Normal Nina and the Magic Box

normalnina

HOME SCHOOL BOOK REVIEW

Book: Normal Nina and the Magic Box

Author: Ian Sadler

Illustrator: Adrienne Brown

Publisher: Gelos Publications, 2016

ISBN-13: 978-0996415705

ISBN-10: 099641570X

Related websites: http://www.NormalNina.com (book), http://www.GelosPublications.com (publisher)

Language level: 1

(1=nothing objectionable; 2=common euphemisms and/or childish slang terms; 3=some cursing and/or profanity; 4=a lot of cursing and/or profanity; 5=obscenity and/or vulgarity)

Recommended reading level: Ages 3 – 8

Rating: ***** 5 stars (EXCELLENT)

Reviewed by Wayne S. Walker

Disclosure:  Many publishers and/or authors provide free copies of their books in exchange for an honest review without requiring a positive opinion.  Any books donated to Home School Book Review for review purposes are in turn donated to a library.  No other compensation has been received for the reviews posted on Home School Book Review.

For more information e-mail homeschoolbookreview@gmail.com .

Sadler, Ian.  Normal Nina and the Magic Box (published in 2016 by Gelos Publications, 332 S. Michigan Ave., Suite 1032, Chicago, IL  60604).  Have you ever wanted to be someone else? Or wished for something that you didn’t have?  Normal Nina is just a regular person who feels that nobody notices or appreciates her because all she does are the regular things.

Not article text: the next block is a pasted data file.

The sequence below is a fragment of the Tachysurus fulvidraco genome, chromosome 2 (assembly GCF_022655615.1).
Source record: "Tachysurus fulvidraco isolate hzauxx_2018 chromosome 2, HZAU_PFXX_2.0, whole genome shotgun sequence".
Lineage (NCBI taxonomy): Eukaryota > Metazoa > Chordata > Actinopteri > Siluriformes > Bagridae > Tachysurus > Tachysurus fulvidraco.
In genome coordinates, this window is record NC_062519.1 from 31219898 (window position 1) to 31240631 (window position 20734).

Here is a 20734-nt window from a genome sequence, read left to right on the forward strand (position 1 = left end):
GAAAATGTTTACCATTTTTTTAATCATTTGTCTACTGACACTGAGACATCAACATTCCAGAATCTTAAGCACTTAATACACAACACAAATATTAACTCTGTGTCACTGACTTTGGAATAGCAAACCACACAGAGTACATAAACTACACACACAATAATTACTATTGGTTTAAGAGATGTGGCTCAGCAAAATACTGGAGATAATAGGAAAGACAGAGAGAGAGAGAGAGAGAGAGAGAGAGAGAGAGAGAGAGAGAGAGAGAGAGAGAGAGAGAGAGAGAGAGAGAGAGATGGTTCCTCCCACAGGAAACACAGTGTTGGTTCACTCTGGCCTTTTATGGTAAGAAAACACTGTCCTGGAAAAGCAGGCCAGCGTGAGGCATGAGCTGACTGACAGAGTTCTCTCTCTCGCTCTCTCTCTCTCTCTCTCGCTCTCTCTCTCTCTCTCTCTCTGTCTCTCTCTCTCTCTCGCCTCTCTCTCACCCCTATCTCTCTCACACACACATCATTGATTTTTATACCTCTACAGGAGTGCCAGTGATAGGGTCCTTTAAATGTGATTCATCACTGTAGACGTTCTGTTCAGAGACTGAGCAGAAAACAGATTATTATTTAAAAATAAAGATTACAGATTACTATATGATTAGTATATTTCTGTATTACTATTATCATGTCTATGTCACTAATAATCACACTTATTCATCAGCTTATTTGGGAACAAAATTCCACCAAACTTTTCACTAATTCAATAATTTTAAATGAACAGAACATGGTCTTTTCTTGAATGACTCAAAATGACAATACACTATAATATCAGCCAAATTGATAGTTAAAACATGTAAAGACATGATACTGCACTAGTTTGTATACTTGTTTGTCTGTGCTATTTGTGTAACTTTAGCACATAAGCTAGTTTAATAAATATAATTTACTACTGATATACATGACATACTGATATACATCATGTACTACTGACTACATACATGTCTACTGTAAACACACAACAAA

Nina was quite normal,

For a girl of her age,

Right height and shoe size,

Wore clothes all the rage.

Then one day she discovers a strange magic box outside her house and meets the blue-masked genie who lives there.  As he grants her three wishes, will she find satisfaction in the adventures of growing taller, eating strange foods, and saying funny things?  Or is there something else that she needs to know?  And who is that genie anyway?

In this book, which is part of “The Laugh and Learn Series,” author Ian Sadler’s rhyming text and illustrator Adrienne Brown’s delicate, detailed drawings combine for a delightful and charming story which shows young children the valuable life lesson that, while trying new things can be fun, being “normal” is all right too.  There are two pages at the end of the book with eleven group and individual activities to extend the learning for the home or classroom.  There is nothing scary or otherwise objectionable, and no bad language occurs.  One other reviewer noticed something that I also saw, which is a lot of unnecessary commas, some in rather strange places.  Other than this, Normal Nina and the Magic Box is a funny, creative book to help youngsters understand the importance of learning to be content with who they are and what they have.

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